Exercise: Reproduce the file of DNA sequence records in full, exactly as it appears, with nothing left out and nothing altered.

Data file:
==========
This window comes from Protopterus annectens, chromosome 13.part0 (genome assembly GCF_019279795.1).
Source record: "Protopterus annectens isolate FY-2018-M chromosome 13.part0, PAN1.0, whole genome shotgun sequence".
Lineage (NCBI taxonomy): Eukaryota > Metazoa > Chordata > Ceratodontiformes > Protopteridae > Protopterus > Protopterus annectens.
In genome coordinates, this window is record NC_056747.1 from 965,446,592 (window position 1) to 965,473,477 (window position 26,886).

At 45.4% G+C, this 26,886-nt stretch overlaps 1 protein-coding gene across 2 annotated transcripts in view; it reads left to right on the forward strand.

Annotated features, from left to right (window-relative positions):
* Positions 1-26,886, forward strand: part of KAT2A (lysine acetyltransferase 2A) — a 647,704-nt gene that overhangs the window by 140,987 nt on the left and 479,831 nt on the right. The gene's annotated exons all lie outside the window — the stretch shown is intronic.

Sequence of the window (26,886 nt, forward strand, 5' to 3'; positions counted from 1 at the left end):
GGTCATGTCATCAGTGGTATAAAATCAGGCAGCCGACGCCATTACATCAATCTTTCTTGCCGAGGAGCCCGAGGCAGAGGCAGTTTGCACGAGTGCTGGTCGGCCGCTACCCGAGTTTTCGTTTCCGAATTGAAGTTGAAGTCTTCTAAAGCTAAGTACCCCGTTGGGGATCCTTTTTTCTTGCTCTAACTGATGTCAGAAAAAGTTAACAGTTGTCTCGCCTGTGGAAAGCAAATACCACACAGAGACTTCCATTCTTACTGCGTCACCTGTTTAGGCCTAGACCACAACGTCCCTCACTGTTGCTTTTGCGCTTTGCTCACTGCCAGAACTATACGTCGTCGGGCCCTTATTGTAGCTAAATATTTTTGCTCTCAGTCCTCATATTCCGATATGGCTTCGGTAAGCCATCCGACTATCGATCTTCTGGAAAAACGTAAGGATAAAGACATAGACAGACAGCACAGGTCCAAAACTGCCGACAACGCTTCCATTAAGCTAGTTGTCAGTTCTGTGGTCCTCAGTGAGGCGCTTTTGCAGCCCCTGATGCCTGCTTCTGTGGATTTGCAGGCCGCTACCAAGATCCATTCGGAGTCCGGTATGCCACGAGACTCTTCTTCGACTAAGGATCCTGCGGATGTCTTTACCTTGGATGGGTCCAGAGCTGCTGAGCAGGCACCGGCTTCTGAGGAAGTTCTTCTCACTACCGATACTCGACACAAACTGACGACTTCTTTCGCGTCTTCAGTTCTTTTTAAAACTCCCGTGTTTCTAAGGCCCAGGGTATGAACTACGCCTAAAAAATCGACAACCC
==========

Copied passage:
This window comes from Protopterus annectens, chromosome 13.part0 (genome assembly GCF_019279795.1).
Source record: "Protopterus annectens isolate FY-2018-M chromosome 13.part0, PAN1.0, whole genome shotgun sequence".
Lineage (NCBI taxonomy): Eukaryota > Metazoa > Chordata > Ceratodontiformes > Protopteridae > Protopterus > Protopterus annectens.
In genome coordinates, this window is record NC_056747.1 from 965,446,592 (window position 1) to 965,473,477 (window position 26,886).

At 45.4% G+C, this 26,886-nt stretch overlaps 1 protein-coding gene across 2 annotated transcripts in view; it reads left to right on the forward strand.

Annotated features, from left to right (window-relative positions):
* Positions 1-26,886, forward strand: part of KAT2A (lysine acetyltransferase 2A) — a 647,704-nt gene that overhangs the window by 140,987 nt on the left and 479,831 nt on the right. The gene's annotated exons all lie outside the window — the stretch shown is intronic.

Sequence of the window (26,886 nt, forward strand, 5' to 3'; positions counted from 1 at the left end):
GGTCATGTCATCAGTGGTATAAAATCAGGCAGCCGACGCCATTACATCAATCTTTCTTGCCGAGGAGCCCGAGGCAGAGGCAGTTTGCACGAGTGCTGGTCGGCCGCTACCCGAGTTTTCGTTTCCGAATTGAAGTTGAAGTCTTCTAAAGCTAAGTACCCCGTTGGGGATCCTTTTTTCTTGCTCTAACTGATGTCAGAAAAAGTTAACAGTTGTCTCGCCTGTGGAAAGCAAATACCACACAGAGACTTCCATTCTTACTGCGTCACCTGTTTAGGCCTAGACCACAACGTCCCTCACTGTTGCTTTTGCGCTTTGCTCACTGCCAGAACTATACGTCGTCGGGCCCTTATTGTAGCTAAATATTTTTGCTCTCAGTCCTCATATTCCGATATGGCTTCGGTAAGCCATCCGACTATCGATCTTCTGGAAAAACGTAAGGATAAAGACATAGACAGACAGCACAGGTCCAAAACTGCCGACAACGCTTCCATTAAGCTAGTTGTCAGTTCTGTGGTCCTCAGTGAGGCGCTTTTGCAGCCCCTGATGCCTGCTTCTGTGGATTTGCAGGCCGCTACCAAGATCCATTCGGAGTCCGGTATGCCACGAGACTCTTCTTCGACTAAGGATCCTGCGGATGTCTTTACCTTGGATGGGTCCAGAGCTGCTGAGCAGGCACCGGCTTCTGAGGAAGTTCTTCTCACTACCGATACTCGACACAAACTGACGACTTCTTTCGCGTCTTCAGTTCTTTTTAAAACTCCCGTGTTTCTAAGGCCCAGGGTATGAACTACGCCTAAAAAATCGACAACCC